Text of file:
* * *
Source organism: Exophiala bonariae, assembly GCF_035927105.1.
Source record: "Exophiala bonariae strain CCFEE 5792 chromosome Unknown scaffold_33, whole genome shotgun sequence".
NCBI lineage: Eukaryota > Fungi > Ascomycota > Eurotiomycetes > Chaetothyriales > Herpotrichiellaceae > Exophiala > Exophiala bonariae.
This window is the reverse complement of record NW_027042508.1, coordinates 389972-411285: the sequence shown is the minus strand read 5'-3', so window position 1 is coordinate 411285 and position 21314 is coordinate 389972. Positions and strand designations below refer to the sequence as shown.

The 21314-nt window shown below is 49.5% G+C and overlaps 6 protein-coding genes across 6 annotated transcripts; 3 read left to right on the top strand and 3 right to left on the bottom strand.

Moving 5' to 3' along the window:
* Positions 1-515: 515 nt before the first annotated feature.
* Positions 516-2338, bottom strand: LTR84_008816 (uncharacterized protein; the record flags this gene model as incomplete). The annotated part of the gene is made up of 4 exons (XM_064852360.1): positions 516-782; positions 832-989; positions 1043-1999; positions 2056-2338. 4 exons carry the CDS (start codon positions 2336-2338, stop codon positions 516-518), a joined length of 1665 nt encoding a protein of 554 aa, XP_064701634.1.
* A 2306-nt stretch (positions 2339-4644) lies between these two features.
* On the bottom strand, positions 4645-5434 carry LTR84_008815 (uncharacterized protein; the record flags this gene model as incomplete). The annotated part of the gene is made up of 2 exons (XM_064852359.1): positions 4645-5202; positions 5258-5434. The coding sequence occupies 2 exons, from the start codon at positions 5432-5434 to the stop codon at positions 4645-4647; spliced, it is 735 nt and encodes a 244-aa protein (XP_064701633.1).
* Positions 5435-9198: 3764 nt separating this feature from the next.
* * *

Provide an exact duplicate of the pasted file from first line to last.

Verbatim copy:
Source organism: Exophiala bonariae, assembly GCF_035927105.1.
Source record: "Exophiala bonariae strain CCFEE 5792 chromosome Unknown scaffold_33, whole genome shotgun sequence".
NCBI lineage: Eukaryota > Fungi > Ascomycota > Eurotiomycetes > Chaetothyriales > Herpotrichiellaceae > Exophiala > Exophiala bonariae.
This window is the reverse complement of record NW_027042508.1, coordinates 389972-411285: the sequence shown is the minus strand read 5'-3', so window position 1 is coordinate 411285 and position 21314 is coordinate 389972. Positions and strand designations below refer to the sequence as shown.

The 21314-nt window shown below is 49.5% G+C and overlaps 6 protein-coding genes across 6 annotated transcripts; 3 read left to right on the top strand and 3 right to left on the bottom strand.

Moving 5' to 3' along the window:
* Positions 1-515: 515 nt before the first annotated feature.
* Positions 516-2338, bottom strand: LTR84_008816 (uncharacterized protein; the record flags this gene model as incomplete). The annotated part of the gene is made up of 4 exons (XM_064852360.1): positions 516-782; positions 832-989; positions 1043-1999; positions 2056-2338. 4 exons carry the CDS (start codon positions 2336-2338, stop codon positions 516-518), a joined length of 1665 nt encoding a protein of 554 aa, XP_064701634.1.
* A 2306-nt stretch (positions 2339-4644) lies between these two features.
* On the bottom strand, positions 4645-5434 carry LTR84_008815 (uncharacterized protein; the record flags this gene model as incomplete). The annotated part of the gene is made up of 2 exons (XM_064852359.1): positions 4645-5202; positions 5258-5434. The coding sequence occupies 2 exons, from the start codon at positions 5432-5434 to the stop codon at positions 4645-4647; spliced, it is 735 nt and encodes a 244-aa protein (XP_064701633.1).
* Positions 5435-9198: 3764 nt separating this feature from the next.